The construction industry is rife with the possibility of serious harm befalling workers. No matter the amount of experience one has, or the safety precautions that are in place, no one is immune to the danger of being seriously injured in an accident. Every Missouri construction worker likely takes this risk into consideration when heading to their job sites every day.

Recently, a construction worker suffered a serious accident while working on a site located on the grounds of a public school. According to officials, the man was employed with a local company and delivering pipe to the work site. He was apparently operating a crane mounted to a boom truck at the time that the incident occurred. The preliminary report states that the 55-year-old was outside of the cab of the truck when an equipment malfunction occurred.

Government denies claims of occupational disease for some workers

Workers employed in high-risks fields are often aware that their health and safety could be in jeopardy. Regardless, many workers find that in order to provide for their families, they must often work in environments that pose a danger of contracting an occupational disease. Whenever a Missouri worker feels that his or her employment caused a serious or life-threatening illness, he or she is entitled to seek benefits from the workers' compensation program.

One employer seems to have unusually high numbers of employees who have been sickened or even died. The government took steps in 2000 to purportedly ensure that employees of Los Alamos National Laboratory, the country's largest nuclear weapons factory, and other nuclear sites were guaranteed access to benefits from workers' compensation for work-related illnesses; however, many claims were denied. Whistleblowers have claimed that they faced termination or other reprisals for reporting radiation exposure problems. The widow of one worker reported numerous exposures to radiation during his approximately 18 years of employment.

Employees may have options over concerns for workplace safety

There are federal regulations to ensure that workers are provided with a safe working environment. While the majority of companies take measures to comply with those regulations, there are some employees who may face needless hazards on the job. Provided certain conditions exist, Missouri workers may have the right to refuse to work if they have serious concerns over workplace safety.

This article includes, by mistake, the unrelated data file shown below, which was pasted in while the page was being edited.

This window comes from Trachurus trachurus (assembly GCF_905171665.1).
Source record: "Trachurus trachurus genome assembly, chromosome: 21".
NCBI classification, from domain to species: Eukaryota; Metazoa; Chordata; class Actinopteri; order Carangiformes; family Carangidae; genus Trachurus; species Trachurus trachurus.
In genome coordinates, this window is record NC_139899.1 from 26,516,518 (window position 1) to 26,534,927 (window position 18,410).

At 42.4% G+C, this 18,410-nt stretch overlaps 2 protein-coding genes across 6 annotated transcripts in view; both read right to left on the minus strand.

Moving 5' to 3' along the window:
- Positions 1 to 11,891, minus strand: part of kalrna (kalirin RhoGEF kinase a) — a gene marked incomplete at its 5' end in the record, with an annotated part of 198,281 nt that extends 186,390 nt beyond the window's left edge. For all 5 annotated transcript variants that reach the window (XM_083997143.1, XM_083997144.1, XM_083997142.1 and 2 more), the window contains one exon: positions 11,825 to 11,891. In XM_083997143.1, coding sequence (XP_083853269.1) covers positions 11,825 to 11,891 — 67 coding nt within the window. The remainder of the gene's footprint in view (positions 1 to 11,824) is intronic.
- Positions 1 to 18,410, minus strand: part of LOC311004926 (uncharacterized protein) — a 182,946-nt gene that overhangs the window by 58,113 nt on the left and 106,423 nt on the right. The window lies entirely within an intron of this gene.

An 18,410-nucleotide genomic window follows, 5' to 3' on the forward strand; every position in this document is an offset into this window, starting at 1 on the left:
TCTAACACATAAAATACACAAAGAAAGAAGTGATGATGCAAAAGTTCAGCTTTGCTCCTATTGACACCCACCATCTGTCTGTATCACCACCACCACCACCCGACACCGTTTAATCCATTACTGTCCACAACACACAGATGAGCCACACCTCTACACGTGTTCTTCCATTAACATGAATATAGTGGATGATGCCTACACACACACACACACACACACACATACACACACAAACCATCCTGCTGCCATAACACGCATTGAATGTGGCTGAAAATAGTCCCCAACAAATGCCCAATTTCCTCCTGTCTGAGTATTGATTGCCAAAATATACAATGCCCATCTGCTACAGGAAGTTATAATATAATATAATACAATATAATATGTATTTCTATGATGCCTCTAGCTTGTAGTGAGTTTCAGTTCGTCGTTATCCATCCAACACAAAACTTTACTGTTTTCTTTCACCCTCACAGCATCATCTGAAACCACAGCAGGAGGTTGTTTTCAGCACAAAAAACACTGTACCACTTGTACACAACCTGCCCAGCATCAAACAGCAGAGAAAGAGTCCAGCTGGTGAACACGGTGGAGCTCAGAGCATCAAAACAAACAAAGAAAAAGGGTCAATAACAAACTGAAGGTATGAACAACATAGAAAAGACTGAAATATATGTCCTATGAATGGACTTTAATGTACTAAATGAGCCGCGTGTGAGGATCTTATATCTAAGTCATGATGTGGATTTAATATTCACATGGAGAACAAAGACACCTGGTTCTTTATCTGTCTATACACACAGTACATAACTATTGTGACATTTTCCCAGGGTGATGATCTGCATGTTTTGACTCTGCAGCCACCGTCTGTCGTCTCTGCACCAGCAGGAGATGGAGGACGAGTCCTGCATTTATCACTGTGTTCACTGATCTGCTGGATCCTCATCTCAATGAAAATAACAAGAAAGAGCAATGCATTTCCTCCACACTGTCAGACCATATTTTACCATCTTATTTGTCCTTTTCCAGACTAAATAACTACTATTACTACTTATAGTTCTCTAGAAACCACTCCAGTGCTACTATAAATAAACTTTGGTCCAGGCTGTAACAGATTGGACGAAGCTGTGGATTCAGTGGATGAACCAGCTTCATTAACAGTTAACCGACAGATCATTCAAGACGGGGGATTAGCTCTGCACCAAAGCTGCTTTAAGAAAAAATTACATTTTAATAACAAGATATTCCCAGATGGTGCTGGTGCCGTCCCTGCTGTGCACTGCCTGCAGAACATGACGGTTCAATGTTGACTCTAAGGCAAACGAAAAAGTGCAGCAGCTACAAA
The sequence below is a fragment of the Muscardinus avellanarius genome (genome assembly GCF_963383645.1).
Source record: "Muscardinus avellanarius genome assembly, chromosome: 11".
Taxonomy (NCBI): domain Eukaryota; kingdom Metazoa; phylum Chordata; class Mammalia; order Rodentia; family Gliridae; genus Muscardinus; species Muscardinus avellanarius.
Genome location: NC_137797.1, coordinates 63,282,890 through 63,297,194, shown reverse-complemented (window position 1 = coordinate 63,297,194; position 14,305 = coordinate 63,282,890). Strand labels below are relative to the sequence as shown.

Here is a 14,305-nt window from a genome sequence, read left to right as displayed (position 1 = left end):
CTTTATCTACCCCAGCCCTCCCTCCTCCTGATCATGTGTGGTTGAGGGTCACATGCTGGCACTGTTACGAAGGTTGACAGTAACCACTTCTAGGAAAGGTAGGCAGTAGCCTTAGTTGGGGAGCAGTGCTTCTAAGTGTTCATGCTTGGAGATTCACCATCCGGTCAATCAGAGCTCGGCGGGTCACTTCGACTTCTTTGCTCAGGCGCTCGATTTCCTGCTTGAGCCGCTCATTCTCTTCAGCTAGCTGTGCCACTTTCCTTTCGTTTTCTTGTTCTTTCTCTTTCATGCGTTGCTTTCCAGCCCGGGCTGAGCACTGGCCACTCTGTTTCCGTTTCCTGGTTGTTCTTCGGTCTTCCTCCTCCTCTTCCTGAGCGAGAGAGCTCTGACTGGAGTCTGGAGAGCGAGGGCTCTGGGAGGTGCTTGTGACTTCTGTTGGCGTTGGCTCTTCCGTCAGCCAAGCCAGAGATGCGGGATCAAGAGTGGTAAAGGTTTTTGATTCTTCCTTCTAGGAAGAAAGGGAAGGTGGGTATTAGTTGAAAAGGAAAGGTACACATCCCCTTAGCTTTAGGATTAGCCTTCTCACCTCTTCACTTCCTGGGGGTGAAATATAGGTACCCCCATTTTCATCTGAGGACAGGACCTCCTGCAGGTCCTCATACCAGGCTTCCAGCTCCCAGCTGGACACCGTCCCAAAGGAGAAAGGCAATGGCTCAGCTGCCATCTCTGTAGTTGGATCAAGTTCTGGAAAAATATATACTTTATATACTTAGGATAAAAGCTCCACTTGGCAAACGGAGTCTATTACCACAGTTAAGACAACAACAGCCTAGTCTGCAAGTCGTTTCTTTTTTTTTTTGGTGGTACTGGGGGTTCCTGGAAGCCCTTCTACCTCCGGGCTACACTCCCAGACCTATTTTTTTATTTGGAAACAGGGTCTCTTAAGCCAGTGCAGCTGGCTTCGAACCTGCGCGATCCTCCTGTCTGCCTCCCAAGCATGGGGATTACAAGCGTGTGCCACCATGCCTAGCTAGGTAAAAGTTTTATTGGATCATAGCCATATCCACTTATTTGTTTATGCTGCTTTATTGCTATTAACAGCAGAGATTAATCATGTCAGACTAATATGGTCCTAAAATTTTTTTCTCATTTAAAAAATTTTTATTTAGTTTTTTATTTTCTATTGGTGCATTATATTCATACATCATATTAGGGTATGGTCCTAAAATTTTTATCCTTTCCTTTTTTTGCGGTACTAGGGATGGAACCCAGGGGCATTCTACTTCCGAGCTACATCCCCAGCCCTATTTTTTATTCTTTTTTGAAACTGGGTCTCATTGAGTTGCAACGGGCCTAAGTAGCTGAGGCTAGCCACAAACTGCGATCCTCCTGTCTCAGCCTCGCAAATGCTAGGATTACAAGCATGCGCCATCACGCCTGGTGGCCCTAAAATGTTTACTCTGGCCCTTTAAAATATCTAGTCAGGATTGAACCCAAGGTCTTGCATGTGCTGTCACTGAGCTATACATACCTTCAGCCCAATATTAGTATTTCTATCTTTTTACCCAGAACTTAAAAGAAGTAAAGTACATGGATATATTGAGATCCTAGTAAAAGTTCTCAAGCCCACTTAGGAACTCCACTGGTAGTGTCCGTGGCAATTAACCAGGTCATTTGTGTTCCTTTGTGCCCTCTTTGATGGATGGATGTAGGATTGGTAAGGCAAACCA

According to the guidelines provided by the Occupational Safety and Health Administration, workers are entitled to a workplace free from unnecessary dangers. If an employee fears that he or she faces a significant risk of a serious injury or death, OSHA states that workers may rightfully refuse to work until the conditions are corrected. However, before workers can take that step, they are first required to inform their employer of their concerns if possible. If the employer refuses to take corrective actions, then the employee may refuse to work provided that he or she is doing so for valid concerns.  

Tragic accident on the job kills inmate on work release

Having a trade or a profession that one excels at can often make the difference when one is working to make a positive change in life. Sadly, when one works in the construction field, the possibility of a serious accident on the job can have tragic consequences. There are many Missouri families who have been forever changed when these accidents have taken the life of a loved one.

Recently, a man who was working to turn his life in a better direction earned the opportunity to be a part of a work release program. He had been sentenced to serve time after a previous drunk driving conviction and subsequent parole violation. He was working for a construction company that was one of the approximately 40 businesses that are contracted with the sheriff's department to allow inmates a chance at gainful employment. 

Women face more risks to health and safety when working on farms

The majority of literature and outreach programs to protect agricultural workers is geared toward men. However, it is estimated that approximately 31 percent of agricultural workers are women. Due to Missouri's heavy farming industry, residents may benefit from learning more about protecting the health and safety of these workers, especially female employees.

The National Institute for Occupational Safety and Health has extensive listings of the factors that can pose harm to the well-being of farm workers. Among these are the exposure to pesticides, potential chronic and acute lung infections, pregnancy-related risks, injuries posed by livestock, and the accumulated effects of repetitive motions. Along with the hazards posed by these working conditions, the often-isolated locations of these farms may make access to health care more difficult.

Kelly Law Office, P.C. • 134 N. Water St. • Liberty, MO 64068
Map and Directions • Phone: 816-760-2174 • Fax: 816-760-2001